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  • It’s Women’s History Month and today at Quirk Books we’re celebrating the past and present women of the Supreme Court of the United States. (AKA the ladies of SCOTUS.) Here are our favorite books about Justices Sandra Day O’Connor, Ruth Bader Ginsburg, and Sonia Sotomayor. We love you, ladies!

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    We have seen fictional presidents do everything from single-handedly defeating terrorists to saving the world from aliens, but rarely do we get to witness the one act they all must have performed at some point -- their inauguration speech.

  • On Election Day, some people are lucky enough to have a flexible schedule – popping in and out to vote quickly during a quiet time or sorting out early voting. Yet for others, taking time out to vote requires proper preparations, like packing snacks, clearing an indefinite amount of time, and mentally preparing to wait. Bringing a book is key. We have some suggestions on books to bring with you, from escapism to books which demonstrate our democracy at its best.

    Regardless of which book tickles your fancy, what matters is joining that line to exercise your right to vote and having a say in the country’s future. So get in line and read up!

  • Hamilton: An American Musical has taken the world by storm. The music! The lyrics! The acting! The singing! The rapping! The story! The show was so good that I literally left the theater wondering if musicals have been forever ruined for me.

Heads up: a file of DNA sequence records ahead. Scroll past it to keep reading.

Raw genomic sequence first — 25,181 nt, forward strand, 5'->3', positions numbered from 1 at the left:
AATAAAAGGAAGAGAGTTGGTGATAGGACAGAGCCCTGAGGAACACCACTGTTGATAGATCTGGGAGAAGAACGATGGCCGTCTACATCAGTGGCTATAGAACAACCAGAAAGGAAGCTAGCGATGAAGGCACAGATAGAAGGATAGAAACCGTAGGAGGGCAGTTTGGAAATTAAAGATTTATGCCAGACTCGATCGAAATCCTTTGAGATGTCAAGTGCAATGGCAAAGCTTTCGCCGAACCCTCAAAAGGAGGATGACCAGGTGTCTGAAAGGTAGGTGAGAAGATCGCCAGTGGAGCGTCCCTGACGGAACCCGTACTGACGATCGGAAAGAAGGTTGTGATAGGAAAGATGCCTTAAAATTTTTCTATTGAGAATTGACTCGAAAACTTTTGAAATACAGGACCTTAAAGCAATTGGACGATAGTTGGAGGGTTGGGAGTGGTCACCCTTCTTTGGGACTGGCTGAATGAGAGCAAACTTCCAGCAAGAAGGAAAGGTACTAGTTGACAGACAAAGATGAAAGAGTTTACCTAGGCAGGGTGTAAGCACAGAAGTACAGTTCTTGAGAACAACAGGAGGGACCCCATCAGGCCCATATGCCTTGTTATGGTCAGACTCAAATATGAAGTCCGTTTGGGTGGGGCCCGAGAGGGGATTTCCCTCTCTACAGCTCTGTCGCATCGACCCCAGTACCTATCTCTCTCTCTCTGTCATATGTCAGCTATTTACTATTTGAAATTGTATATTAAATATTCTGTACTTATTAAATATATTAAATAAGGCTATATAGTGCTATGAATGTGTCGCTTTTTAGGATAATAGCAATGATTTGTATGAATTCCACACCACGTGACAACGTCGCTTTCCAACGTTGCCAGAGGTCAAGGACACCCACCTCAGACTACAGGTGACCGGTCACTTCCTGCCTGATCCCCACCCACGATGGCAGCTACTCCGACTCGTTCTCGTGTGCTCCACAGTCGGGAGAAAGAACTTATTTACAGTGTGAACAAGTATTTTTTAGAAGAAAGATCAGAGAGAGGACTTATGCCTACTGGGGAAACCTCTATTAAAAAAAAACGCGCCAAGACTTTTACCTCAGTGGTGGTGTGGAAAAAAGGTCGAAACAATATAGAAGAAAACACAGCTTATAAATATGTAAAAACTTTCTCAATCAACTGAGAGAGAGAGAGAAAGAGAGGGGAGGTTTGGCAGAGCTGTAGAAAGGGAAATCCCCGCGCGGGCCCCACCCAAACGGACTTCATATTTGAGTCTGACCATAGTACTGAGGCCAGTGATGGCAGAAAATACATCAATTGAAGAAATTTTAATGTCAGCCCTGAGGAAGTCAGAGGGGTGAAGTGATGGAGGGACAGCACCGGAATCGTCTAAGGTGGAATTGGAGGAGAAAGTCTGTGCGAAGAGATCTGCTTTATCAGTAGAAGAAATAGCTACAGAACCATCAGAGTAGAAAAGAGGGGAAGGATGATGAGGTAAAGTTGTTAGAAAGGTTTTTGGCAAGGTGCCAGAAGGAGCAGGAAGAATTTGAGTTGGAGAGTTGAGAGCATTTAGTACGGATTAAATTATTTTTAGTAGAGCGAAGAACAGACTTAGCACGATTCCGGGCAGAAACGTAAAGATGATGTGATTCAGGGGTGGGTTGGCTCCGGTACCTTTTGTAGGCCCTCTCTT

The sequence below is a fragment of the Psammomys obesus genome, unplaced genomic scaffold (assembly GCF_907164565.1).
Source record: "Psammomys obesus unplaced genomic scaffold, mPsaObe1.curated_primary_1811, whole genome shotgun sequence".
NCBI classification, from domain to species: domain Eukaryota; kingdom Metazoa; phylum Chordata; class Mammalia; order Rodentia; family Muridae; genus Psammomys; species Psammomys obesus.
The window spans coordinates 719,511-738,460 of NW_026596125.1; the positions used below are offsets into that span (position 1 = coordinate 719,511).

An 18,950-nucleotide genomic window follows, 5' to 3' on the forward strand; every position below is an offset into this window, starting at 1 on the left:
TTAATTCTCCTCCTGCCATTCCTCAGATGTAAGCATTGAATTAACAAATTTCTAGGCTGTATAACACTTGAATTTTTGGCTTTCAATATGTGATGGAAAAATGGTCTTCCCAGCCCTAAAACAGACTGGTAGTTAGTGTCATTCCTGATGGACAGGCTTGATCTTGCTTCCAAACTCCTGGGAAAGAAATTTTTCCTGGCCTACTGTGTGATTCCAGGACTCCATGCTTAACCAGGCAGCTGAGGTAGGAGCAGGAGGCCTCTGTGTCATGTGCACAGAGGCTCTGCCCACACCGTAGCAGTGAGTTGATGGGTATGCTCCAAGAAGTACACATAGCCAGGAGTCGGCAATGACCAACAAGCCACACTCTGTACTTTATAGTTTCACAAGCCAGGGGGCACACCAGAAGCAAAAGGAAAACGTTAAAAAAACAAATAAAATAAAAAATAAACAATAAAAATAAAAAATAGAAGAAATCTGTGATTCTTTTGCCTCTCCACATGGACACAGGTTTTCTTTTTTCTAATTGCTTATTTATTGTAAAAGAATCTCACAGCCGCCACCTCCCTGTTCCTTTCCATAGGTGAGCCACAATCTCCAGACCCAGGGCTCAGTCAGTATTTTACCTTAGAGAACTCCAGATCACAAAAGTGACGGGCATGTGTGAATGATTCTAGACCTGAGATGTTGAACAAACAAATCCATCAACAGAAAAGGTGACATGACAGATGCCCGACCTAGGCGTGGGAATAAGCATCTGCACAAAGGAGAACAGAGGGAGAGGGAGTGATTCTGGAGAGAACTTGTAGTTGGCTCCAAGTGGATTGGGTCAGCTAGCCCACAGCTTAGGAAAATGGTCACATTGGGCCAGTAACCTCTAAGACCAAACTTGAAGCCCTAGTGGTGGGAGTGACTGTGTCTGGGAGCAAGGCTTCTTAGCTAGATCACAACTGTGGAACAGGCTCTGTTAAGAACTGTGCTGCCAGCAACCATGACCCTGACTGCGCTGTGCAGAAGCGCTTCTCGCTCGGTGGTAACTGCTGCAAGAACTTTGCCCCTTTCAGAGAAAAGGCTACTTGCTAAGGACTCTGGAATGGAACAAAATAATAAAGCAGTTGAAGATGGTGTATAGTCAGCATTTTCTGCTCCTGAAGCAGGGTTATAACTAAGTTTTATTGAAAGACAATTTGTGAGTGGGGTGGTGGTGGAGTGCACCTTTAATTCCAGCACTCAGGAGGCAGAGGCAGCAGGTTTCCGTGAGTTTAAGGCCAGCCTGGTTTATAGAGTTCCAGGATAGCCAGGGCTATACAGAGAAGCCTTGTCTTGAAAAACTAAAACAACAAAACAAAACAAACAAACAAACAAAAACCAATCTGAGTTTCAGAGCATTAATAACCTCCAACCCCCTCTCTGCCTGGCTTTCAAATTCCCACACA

The show is historically accurate (mostly). And, if you are like me, you desperately want more. And, while I can’t offer you more songs, I can offer you more information and background—in the form of Quirk books. Read on to find out “What’d I miss?" Hint: We tell you what Thomas Jefferson was doing while he was “kicking ass as the ambassador to France.”

  • The DNC is here, and with it comes a whole slew of political figures and celebrities and incredible speeches. The woman of the hour? Hillary Rodham Clinton. As luck would have it, Quirk was fortunate enough to get an exclusive with the presidential nominee—in paper doll form. Here’s a recap of Paper Doll Hillary adventuring around Philly.

  • I'm waiting to see if something outlandish happens before the end of the Republican National Convention. Not violence in the streets—but a political spectacle of the type that used to run the engine of national elections in this country. Because, you see, Virginia, there actually used to be interesting presidential nominating conventions in America, not merely pre-fabricated media opportunities for candidates with canned messages.

    Since their inception in the early 1830s, national conventions were intended to be expressions of our collective psyche and temperament. Sure, most candidates were picked in smoky back rooms, but the will of the people was felt as a force to be reckoned with. Back then, up to 90% (in some cases) of eligible voters actually went to the polls.

    And conventions were the nexus of their hopes, dreams, fears, and passions.

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